On a native UNIX-like system, a system call triggers the 80h interrupt and passes control to the OS kernel. The interrupt handler in the kernel is then invoked to process the system call. On a para-virtualization system such as Xen, a system call in the guest OS first triggers the 80h interrupt nor-mally. Almost at the same time, the 82h interrupt in the hypervisor is triggered. Incidentally, control is passed on to the hypervisor as well. When the hypervisor completes its task for the guest OS system call, it passes control back to the guest OS kernel. Certainly, the guest OS kernel may also invoke the hypercall while its running. Although paravirtualization of a CPU lets unmodified applications run in the VM, it causes a small performance penalty.


2.1 Hardware-Assisted CPU Virtualization


This technique attempts to simplify virtualization because full or paravirtualization is complicated. Intel and AMD add an additional mode called privilege mode level (some people call it Ring-1) to x86 processors. Therefore, operating systems can still run at Ring 0 and the hypervisor can run at Ring -1. All the privileged and sensitive instructions are trapped in the hypervisor automatically. This technique removes the difficulty of implementing binary translation of full virtualization. It also lets the operating system run in VMs without modification.


Example 3.5 Intel Hardware-Assisted CPU Virtualization


Although x86 processors are not virtualizable primarily, great effort is taken to virtualize them. They are used widely in comparing RISC processors that the bulk of x86-based legacy systems cannot discard easily. Virtuali-zation of x86 processors is detailed in the following sections. Intel’s VT-x technology is an example of hardware-assisted virtualization, as shown in Figure 3.11. Intel calls the privilege level of x86 processors the VMX Root Mode. In order to control the start and stop of a VM and allocate a memory page to maintain the

CPU state for VMs, a set of additional instructions is added. At the time of this writing, Xen, VMware, and the Microsoft Virtual PC all implement their hypervisors by using the VT-x technology.


Generally, hardware-assisted virtualization should have high efficiency. However, since the transition from the hypervisor to the guest OS incurs high overhead switches between processor modes, it sometimes cannot outperform binary translation. Hence, virtualization systems such as VMware now use a hybrid approach, in which a few tasks are offloaded to the hardware but the rest is still done in software. In addition, para-virtualization and hardware-assisted virtualization can be combined to improve the performance further.


3. Memory Virtualization


Virtual memory virtualization is similar to the virtual memory support provided by modern operat-ing systems. In a traditional execution environment, the operating system maintains mappings of virtual memory to machine memory using page tables, which is a one-stage mapping from virtual memory to machine memory. All modern x86 CPUs include a memory management unit (MMU) and a translation lookaside buffer (TLB) to optimize virtual memory performance. However, in a virtual execution environment, virtual memory virtualization involves sharing the physical system memory in RAM and dynamically allocating it to the physical memory of the VMs.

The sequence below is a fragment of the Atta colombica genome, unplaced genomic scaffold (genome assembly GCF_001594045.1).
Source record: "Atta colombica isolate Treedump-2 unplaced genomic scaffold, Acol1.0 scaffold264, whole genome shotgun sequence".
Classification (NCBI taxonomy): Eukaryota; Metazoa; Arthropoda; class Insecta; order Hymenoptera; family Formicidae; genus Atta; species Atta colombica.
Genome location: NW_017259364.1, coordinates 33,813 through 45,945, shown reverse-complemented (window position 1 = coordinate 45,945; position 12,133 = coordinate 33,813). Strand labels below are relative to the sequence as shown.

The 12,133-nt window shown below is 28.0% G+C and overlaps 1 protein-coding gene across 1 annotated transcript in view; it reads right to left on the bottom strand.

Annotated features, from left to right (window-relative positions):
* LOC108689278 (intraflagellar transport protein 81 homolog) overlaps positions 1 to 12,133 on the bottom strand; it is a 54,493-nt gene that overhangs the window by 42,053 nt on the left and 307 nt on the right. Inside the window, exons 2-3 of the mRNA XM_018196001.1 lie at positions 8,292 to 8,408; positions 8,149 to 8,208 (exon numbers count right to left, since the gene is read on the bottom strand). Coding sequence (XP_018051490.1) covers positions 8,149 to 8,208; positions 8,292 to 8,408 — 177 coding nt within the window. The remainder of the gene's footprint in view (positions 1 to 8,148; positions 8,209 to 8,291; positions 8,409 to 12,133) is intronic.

That means a two-stage mapping process should be maintained by the guest OS and the VMM, respectively: virtual memory to physical memory and physical memory to machine memory. Furthermore, MMU virtualization should be supported, which is transparent to the guest OS. The guest OS continues to control the mapping of virtual addresses to the physical memory addresses of VMs. But the guest OS cannot directly access the actual machine memory. The VMM is responsible for mapping the guest physical memory to the actual machine memory. Figure 3.12 shows the two-level memory mapping procedure.


Since each page table of the guest OSes has a separate page table in the VMM corresponding to it, the VMM page table is called the shadow page table. Nested page tables add another layer of indirection to virtual memory. The MMU already handles virtual-to-physical translations as defined by the OS. Then the physical memory addresses are translated to machine addresses using another set of page tables defined by the hypervisor. Since modern operating systems maintain a set of page tables for every process, the shadow page tables will get flooded. Consequently, the perfor-mance overhead and cost of memory will be very high.


VMware uses shadow page tables to perform virtual-memory-to-machine-memory address translation. Processors use TLB hardware to map the virtual memory directly to the machine memory to avoid the two levels of translation on every access. When the guest OS changes the virtual memory to a physical memory mapping, the VMM updates the shadow page tables to enable a direct lookup. The AMD Barcelona processor has featured hardware-assisted memory virtualization since 2007. It provides hardware assistance to the two-stage address translation in a virtual execution environment by using a technology called nested paging.


Example 3.6 Extended Page Table by Intel for Memory Virtualization


Since the efficiency of the software shadow page table technique was too low, Intel developed a hardware-based EPT technique to improve it, as illustrated in Figure 3.13. In addition, Intel offers a Virtual Processor ID (VPID) to improve use of the TLB. Therefore, the performance of memory virtualization is greatly improved. In Figure 3.13, the page tables of the guest OS and EPT are all four-level.